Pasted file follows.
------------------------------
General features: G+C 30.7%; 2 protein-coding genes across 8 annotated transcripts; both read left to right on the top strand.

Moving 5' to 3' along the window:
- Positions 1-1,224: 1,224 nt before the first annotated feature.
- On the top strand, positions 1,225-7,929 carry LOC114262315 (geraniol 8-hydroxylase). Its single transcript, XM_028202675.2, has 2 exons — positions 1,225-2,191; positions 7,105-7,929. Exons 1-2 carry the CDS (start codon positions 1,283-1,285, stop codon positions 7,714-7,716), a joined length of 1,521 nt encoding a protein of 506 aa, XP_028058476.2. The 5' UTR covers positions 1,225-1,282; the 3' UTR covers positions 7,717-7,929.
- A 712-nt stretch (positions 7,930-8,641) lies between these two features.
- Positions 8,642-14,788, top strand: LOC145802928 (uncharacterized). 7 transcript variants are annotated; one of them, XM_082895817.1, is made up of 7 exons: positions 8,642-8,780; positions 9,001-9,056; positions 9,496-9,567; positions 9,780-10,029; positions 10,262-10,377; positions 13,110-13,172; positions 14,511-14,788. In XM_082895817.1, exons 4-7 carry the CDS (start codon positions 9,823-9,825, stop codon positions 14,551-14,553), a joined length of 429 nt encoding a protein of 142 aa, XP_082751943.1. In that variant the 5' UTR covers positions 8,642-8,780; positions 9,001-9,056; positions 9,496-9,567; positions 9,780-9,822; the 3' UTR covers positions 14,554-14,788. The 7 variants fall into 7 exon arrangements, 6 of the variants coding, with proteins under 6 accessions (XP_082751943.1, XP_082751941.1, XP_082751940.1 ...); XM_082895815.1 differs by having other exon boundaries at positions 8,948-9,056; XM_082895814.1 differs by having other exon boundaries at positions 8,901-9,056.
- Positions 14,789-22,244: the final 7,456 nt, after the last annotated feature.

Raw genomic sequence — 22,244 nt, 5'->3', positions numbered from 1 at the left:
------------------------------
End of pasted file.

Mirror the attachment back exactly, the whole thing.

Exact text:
General features: G+C 30.7%; 2 protein-coding genes across 8 annotated transcripts; both read left to right on the top strand.

Moving 5' to 3' along the window:
- Positions 1-1,224: 1,224 nt before the first annotated feature.
- On the top strand, positions 1,225-7,929 carry LOC114262315 (geraniol 8-hydroxylase). Its single transcript, XM_028202675.2, has 2 exons — positions 1,225-2,191; positions 7,105-7,929. Exons 1-2 carry the CDS (start codon positions 1,283-1,285, stop codon positions 7,714-7,716), a joined length of 1,521 nt encoding a protein of 506 aa, XP_028058476.2. The 5' UTR covers positions 1,225-1,282; the 3' UTR covers positions 7,717-7,929.
- A 712-nt stretch (positions 7,930-8,641) lies between these two features.
- Positions 8,642-14,788, top strand: LOC145802928 (uncharacterized). 7 transcript variants are annotated; one of them, XM_082895817.1, is made up of 7 exons: positions 8,642-8,780; positions 9,001-9,056; positions 9,496-9,567; positions 9,780-10,029; positions 10,262-10,377; positions 13,110-13,172; positions 14,511-14,788. In XM_082895817.1, exons 4-7 carry the CDS (start codon positions 9,823-9,825, stop codon positions 14,551-14,553), a joined length of 429 nt encoding a protein of 142 aa, XP_082751943.1. In that variant the 5' UTR covers positions 8,642-8,780; positions 9,001-9,056; positions 9,496-9,567; positions 9,780-9,822; the 3' UTR covers positions 14,554-14,788. The 7 variants fall into 7 exon arrangements, 6 of the variants coding, with proteins under 6 accessions (XP_082751943.1, XP_082751941.1, XP_082751940.1 ...); XM_082895815.1 differs by having other exon boundaries at positions 8,948-9,056; XM_082895814.1 differs by having other exon boundaries at positions 8,901-9,056.
- Positions 14,789-22,244: the final 7,456 nt, after the last annotated feature.

Raw genomic sequence — 22,244 nt, 5'->3', positions numbered from 1 at the left: